This guest article from YourTango was written by Jon Pease.
If you are married, you may have experienced a significant letdown after the wedding festivities were over. In my practice, couples often report that the day after the wedding they get into a big fight, and the honeymoon is suddenly ruined. Some say they never really recover from the blow out. In the rush of getting married, many of us forget to reflect on our internalized messages about marriage. These messages are unseen ‘ghosts’ who say, “I do” along with you.
These ghosts are born from our upbringing. They include family, cultural, and personal experiences that subconsciously tell us what marriage “is” or “isn’t” and what it “can” or “can’t be.” As a therapist, I know these ghosts can cause significant rifts between couples.
There are a broad range of reasons that justify fighting after a wedding. Fighting may be caused by sudden commitment stress after months of intense planning, money and intimacy fears or even hangovers. I believe there is a hidden reason some of these fights happen that is rarely discussed. This hidden reason comes from the male half of the partnership.
The majority of married men in my practice tell me that marriage is emasculating. That’s right: marriage equals castration. Instead of actually using the term ”emasculation”, they say things like ”Who am I?” or “Why does she need me?” .
Without sounding cliché, men want to feel like “Men.” While we do not believe that there is a conspiracy afoot to kill off manhood, there is definitely a deep cultural anxiety that we are not allowed to be Men once married. No, we are not referring to the stereotypical Cro-Magnon Man. We are talking about the New Millennial Man, but with the ages of old hunter instincts shamefully hidden away.
Emasculation begins with expectations. These are common (and often legitimate) expectations:
- Men are co-providers for the family, and are expected to never complain about it. (Let’s keep this one!)
- Men are a significant part of child rearing duties. (Let’s keep this one!)
- Men listen to what is said. (We are all for it, as long as we get to talk, too!)
- We are your best friend, partner, lover and shrink. (Let’s be realistic, we can’t be EVERYTHING!)
- We are emotionally stunted. (Maybe! Please give us a chance!)
Society and requirements impose many expectations on us. The moment we are married, our ghosts decide to visit and say things like, “Well, you’re married now, you need to bring home the bacon.” The answer we hear is, “She can take care of herself.” “I want to relax!” She will say, “Honey, I’ve had a horrible day at work.” All of a sudden, we force ourselves to transform into problem solvers and jump into action, only to find out she just wants us to listen.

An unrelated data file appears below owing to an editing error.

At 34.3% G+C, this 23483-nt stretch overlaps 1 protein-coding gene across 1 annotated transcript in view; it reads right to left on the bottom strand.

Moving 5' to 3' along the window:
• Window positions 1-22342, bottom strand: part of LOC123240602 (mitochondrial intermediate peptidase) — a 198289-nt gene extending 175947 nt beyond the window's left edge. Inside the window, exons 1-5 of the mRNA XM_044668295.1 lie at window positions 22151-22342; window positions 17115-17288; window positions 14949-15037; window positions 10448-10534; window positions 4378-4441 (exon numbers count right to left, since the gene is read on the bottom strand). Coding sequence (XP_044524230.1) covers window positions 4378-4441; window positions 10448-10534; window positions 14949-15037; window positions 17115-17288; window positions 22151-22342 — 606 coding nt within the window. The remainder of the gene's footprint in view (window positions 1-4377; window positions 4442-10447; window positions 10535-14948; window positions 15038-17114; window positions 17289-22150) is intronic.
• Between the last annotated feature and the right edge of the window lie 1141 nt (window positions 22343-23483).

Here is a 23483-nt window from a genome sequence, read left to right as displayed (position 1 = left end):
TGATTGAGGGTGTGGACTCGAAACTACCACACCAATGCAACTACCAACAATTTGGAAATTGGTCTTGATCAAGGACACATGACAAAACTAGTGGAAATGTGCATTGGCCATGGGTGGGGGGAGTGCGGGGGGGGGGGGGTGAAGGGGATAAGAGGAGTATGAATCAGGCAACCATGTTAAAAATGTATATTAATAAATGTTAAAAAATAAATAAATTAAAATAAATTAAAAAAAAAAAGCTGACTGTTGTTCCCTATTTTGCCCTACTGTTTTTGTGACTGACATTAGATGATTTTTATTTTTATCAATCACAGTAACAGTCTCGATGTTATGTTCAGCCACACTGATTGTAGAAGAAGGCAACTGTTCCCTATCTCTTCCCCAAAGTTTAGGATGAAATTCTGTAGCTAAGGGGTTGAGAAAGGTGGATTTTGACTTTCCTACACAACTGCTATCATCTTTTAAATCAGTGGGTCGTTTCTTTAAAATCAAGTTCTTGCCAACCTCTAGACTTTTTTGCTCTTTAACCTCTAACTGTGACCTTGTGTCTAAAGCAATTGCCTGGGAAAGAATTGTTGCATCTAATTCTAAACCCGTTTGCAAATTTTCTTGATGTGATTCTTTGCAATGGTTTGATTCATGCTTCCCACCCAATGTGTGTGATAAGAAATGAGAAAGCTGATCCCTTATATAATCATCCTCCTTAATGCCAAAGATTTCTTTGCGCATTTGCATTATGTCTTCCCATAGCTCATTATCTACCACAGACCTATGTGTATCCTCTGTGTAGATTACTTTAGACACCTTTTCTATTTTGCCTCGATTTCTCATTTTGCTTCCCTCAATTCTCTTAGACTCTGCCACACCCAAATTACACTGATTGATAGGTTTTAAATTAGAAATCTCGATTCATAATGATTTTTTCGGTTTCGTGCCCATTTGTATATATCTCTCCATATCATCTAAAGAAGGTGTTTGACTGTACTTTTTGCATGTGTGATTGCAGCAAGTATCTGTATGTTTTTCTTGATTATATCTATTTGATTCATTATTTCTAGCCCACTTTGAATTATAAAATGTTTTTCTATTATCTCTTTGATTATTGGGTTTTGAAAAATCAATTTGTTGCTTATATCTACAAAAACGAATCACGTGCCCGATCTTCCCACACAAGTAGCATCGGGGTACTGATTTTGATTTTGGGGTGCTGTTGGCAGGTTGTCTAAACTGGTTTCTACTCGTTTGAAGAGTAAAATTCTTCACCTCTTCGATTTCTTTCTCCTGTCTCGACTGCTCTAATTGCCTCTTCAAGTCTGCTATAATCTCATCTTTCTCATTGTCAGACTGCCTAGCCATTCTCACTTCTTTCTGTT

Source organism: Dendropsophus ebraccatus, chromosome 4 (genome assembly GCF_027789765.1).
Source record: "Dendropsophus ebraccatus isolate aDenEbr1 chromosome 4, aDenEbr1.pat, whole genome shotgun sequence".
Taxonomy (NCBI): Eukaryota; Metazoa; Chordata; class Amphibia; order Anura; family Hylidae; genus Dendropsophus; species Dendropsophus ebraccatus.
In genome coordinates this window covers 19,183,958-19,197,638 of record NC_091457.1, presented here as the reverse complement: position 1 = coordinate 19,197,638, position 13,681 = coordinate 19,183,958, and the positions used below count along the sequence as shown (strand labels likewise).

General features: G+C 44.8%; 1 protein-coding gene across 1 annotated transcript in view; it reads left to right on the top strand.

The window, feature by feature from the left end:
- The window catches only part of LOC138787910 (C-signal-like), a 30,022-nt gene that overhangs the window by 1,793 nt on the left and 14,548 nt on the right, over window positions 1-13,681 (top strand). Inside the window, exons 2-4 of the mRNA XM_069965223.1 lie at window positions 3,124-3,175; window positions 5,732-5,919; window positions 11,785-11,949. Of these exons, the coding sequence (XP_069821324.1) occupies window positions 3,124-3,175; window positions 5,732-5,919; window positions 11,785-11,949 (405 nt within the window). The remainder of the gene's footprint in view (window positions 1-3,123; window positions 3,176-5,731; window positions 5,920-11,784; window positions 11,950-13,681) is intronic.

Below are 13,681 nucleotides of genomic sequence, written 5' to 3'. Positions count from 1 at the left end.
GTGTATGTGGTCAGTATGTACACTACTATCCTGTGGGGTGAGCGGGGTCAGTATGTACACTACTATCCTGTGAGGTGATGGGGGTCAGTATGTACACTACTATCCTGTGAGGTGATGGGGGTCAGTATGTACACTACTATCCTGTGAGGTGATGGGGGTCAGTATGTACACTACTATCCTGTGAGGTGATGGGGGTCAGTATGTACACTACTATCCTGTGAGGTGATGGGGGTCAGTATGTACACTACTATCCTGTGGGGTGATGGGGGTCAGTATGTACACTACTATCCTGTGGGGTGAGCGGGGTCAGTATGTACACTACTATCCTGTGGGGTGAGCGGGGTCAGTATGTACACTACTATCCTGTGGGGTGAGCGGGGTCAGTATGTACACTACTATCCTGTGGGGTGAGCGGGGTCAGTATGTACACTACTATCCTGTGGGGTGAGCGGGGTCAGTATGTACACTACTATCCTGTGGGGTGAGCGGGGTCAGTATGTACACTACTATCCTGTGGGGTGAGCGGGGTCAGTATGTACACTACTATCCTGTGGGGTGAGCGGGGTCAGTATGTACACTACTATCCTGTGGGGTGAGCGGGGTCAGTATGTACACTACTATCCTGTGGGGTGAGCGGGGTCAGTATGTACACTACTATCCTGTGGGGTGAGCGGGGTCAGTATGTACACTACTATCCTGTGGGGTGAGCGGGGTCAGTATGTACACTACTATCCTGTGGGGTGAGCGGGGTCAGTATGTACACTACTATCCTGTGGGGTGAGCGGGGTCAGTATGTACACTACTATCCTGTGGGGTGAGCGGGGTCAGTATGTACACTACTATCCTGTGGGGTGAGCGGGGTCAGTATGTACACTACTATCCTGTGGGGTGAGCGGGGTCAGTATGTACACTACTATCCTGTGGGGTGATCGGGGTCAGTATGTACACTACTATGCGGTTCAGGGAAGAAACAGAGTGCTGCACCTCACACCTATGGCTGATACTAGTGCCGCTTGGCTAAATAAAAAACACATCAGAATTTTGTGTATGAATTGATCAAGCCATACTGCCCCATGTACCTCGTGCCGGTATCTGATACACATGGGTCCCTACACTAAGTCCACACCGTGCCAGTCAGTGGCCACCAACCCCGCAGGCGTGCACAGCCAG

Men no longer have clearly defined roles in marriage. Our testosterone laden brains function differently than estrogen created brains, and we actually crave clarity of roles to help us flourish. Women thrive on collaboration. Men thrive on solving.
I am not preaching that we go back to the stone age. I am suggesting that happier marriages begin with a discussion about what your women’s expectations are from us, and setting up clear, but flexible roles within your little slice of heaven. Make sure to revisit the agreement regularly since our thoughts about marriage change as we grow and age.
Finally, we know women are super competent, and don’t ‘need’ us in the traditional sense but feeling wanted is pretty darn awesome for us, too. Not that we were taught to tell you that. The men in my caseload over the past six years have consistently echoed the desire to feel needed and important. We want to believe that our opinions are relevant and meaningful.
Yes, we still have to work at it, ghosts and all, but it’s a good starting point.
Jon Pease consults with men and couples in the Los Angeles area to help them attain more fulfillment in their relationships. To find out more about his services, click here.
More great content from YourTango:
- Feeling Hopeless? Here’s How to Save Your Marriage
- Why Men Are More Distant Than Women in Relationships
- Do You Need Couples Counseling? Here’s How to Tell
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Last reviewed: By John M. Grohol, Psy.D. on 14 Jul 2014
Published on PsychCentral.com. All rights reserved.
Experts, Y. (2012). Does Your Husband Feel Emasculated?. Psych Central. Retrieved on October 2, 2014, from http://psychcentral.com/blog/archives/2012/01/12/does-your-husband-feel-emasculated/